Was this review helpful? Yes  No   Report this review
  • Anonymous

    Posted June 1, 2008

    fantastic

    i think that the series the chroniclas of narnia, is the best series out there. and the lion, the witch, and the wardrobe is the best book out of all of them. i also like other books for the series, such as prince caspian, and the voyage of the dawn treader. in conclusion, i think it doesnt matter if your under 10 years old, or over 50, you will enjoy this book very much.

    17 out of 19 people found this review helpful.

    Was this review helpful? Yes  No   Report this review
  • Anonymous

    Posted March 22, 2012

    Charming

    One of my favorite books. This edition has the original illustrations in color.

    14 out of 21 people found this review helpful.

    Was this review helpful? Yes  No   Report this review
  • Anonymous

    Posted April 28, 2008

    Confusing

    I thought that this book was alright. It wasn't the best book I've ever read and it wasn't the worst. The reason I liked this book is because it had interesting parts but in the middle it went really slow and I got lost quite often. This is a book about four children named Lucy, Edmund , Peter, and Susan. The littlest one, Lucy discovers a wardrobe with a magical land inside called Narnia. The land is filled with talking animals, an evil witch, and a great king, Aslan. When Lucy finally gets her siblings there with her, Edmund is lured into the hands of the White Witch and her friend Mr. Tumnus is gone. Now Lucy , Susan, Peter, and two talking beavers have to make a journey all the way to king Aslan to save Edmund, Mr. Tumnus, and all of Narnia. This book is filled with magic and that's why I recommend this book to all fantasy lovers.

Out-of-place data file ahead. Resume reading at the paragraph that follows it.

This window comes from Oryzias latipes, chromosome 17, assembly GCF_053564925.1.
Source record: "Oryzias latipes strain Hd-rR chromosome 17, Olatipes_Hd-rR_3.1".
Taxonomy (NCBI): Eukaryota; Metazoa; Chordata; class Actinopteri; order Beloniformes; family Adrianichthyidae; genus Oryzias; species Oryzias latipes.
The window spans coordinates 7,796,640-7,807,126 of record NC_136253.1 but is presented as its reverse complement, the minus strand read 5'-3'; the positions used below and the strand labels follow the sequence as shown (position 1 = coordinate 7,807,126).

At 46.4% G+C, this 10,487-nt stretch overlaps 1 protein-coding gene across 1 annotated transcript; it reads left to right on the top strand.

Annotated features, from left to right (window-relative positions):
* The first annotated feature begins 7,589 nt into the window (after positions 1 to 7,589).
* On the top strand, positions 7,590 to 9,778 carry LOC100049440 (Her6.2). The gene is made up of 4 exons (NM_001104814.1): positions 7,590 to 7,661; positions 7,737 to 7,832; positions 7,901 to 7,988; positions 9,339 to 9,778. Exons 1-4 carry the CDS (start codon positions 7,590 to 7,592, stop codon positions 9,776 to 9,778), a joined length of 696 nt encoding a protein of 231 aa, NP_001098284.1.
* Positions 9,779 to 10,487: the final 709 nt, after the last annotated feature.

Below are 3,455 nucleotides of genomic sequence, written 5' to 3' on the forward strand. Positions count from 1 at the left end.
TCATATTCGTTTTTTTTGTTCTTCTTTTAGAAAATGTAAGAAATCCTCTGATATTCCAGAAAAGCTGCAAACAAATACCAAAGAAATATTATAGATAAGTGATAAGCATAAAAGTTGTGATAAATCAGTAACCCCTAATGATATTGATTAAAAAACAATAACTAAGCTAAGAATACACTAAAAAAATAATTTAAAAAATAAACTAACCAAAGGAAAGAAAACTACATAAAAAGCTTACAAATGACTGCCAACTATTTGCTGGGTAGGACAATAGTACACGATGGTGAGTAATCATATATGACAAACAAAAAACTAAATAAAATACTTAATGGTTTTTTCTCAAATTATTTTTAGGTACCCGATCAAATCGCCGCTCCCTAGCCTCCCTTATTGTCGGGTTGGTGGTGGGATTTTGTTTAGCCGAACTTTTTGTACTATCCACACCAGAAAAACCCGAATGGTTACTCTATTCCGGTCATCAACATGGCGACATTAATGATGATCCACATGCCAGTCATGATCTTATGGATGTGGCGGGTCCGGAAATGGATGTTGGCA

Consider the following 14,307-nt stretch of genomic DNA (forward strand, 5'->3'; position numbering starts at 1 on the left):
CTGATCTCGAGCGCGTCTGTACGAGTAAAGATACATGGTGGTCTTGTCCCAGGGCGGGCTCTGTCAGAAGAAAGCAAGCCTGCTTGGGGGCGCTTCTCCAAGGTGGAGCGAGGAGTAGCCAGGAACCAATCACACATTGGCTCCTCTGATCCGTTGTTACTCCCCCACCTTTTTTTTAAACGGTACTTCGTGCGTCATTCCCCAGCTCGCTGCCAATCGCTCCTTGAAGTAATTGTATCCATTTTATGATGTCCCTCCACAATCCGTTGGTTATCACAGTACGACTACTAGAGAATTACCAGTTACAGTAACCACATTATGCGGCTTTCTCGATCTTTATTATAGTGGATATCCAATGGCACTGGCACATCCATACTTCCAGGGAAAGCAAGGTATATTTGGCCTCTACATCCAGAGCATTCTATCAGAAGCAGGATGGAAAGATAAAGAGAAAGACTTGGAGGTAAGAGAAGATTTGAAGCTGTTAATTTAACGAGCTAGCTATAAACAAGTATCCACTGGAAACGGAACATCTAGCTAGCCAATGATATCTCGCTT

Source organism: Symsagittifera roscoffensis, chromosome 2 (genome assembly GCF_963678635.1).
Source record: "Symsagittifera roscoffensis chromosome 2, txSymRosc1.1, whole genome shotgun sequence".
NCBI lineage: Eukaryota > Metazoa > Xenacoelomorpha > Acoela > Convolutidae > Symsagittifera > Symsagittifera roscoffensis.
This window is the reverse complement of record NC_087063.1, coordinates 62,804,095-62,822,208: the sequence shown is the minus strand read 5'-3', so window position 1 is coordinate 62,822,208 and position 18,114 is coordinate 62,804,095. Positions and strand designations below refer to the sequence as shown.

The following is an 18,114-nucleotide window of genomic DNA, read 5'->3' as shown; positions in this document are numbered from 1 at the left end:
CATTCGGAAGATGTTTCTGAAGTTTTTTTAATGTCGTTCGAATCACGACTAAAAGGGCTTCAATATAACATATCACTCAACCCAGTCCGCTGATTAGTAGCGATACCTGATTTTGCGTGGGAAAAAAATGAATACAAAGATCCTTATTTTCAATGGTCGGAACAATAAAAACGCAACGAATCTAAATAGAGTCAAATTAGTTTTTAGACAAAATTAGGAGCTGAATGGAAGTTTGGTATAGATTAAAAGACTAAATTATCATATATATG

12 out of 22 people found this review helpful.

    Was this review helpful? Yes  No   Report this review
  • Anonymous

    Posted March 31, 2013

    When World War II strikes England. Lucy, Edmund, Peter, and Susa

    When World War II strikes England. Lucy, Edmund, Peter, and Susan Pevensie have to leave their mother and go to the country side of England where its more safer. Where they stay with Professor Digory Kirke. While playing Hide-and-seek, Lucy finds a wardobe and goes inside, she finds another world which has been enslaved by the evil White Witch. After, Lucy finds the place and a new friend, no one believes her. But, when Edmund find the world he meets the White Witch. The next day, all the children hid in the wardobe to find that Lucy was telling the truth. A new adventure starts. This classic i love because the author made Aslan (the lion) like Jesus. Also, the professor is Digory from the first book, all grown up. Ages 7- 100 This book can never gets old.

    9 out of 9 people found this review helpful.

    Was this review helpful? Yes  No   Report this review
  • Anonymous